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Australia ‘deeply concerned’ over Hong Kong security laws

Published: (Updated: ) in Australian News by .

Australia has joined the UK and Canada in expressing “deep concern” over China’s proposed Hong Kong security laws, which they say will undermine the city’s autonomy.

Australia has joined the UK and Canada in expressing "deep concern" over China's proposed Hong Kong security laws, which they say will undermine the city's autonomy.

The Chinese Communist Party unveiled the details of the legislation on Friday, which critics say will affect rights, freedoms and judicial independence for the 7.5 million people who live there.

Foreign Minister Marise Payne joined her counterpart in the UK Dominic Raab, and in Canada Francois-Philippe Champagne, in saying the laws would be contrary to the legally binding Sino-British Joint Declaration of 1984.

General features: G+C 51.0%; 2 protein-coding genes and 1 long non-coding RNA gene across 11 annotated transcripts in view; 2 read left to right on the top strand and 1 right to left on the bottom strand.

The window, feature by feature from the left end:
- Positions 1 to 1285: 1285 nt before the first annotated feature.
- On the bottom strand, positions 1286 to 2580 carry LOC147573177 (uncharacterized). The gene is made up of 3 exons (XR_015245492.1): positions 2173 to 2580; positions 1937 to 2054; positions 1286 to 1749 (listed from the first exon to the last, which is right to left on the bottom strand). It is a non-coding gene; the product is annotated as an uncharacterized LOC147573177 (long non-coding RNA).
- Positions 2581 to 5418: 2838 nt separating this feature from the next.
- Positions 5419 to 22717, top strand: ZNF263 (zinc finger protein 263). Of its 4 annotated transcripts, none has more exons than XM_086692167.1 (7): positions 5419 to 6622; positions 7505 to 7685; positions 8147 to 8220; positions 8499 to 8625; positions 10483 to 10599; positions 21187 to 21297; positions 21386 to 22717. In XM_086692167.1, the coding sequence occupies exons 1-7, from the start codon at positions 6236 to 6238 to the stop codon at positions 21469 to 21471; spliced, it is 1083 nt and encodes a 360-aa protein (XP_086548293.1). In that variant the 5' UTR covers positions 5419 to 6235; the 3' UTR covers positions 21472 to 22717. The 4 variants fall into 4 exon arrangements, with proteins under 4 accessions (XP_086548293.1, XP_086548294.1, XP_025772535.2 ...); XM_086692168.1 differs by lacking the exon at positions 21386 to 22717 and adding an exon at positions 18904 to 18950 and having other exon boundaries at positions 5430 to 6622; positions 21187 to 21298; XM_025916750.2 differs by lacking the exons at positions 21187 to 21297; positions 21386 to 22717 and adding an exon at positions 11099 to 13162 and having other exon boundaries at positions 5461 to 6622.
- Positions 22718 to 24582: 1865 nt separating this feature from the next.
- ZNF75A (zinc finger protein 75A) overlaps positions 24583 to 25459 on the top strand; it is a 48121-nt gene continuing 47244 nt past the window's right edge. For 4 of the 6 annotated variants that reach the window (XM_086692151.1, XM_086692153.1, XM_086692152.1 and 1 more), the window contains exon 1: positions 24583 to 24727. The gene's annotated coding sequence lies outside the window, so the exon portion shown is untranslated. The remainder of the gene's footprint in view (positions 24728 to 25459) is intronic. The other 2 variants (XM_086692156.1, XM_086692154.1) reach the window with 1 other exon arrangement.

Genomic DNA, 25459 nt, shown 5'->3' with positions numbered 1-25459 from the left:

Under that pact China agreed to allow Hong Kong to continue as a capitalist economy after the 1997 handover, with its people extended the same democratic rights and freedoms enjoyed under the British for 50 years

"We are deeply concerned at proposals for introducing legislation related to national security in Hong Kong," the foreign ministers' statement said.

"The legally binding Joint Declaration, signed by China and the United Kingdom, sets out that Hong Kong will have a high degree of autonomy."

The ministers said the joint declaration provides that rights and freedoms, including freedoms of the press and of people to assemble and associate, be ensured in Hong Kong law.

The provisions of the UN covenants on human rights also remain in force under the joint declaration.

"Making such a law on Hong Kong's behalf, without the direct participation of its people, legislature or judiciary, would clearly undermine the principle of 'One Country, Two Systems', under which Hong Kong is guaranteed a high degree of autonomy," the ministers said.

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Britain, Australia and Canada have large populations of naturalised Hongkongers, thousands of whom fled the city before handover to China in 1997, and Hong Kong expatriates.

Pro-democracy activists and politicians in Hong Kong have for years opposed such legislation, arguing it could erode the city's autonomy.

Some pro-democracy politicians have denounced the plans as "the end of Hong Kong".

- Reported with AAP

Source: 9News

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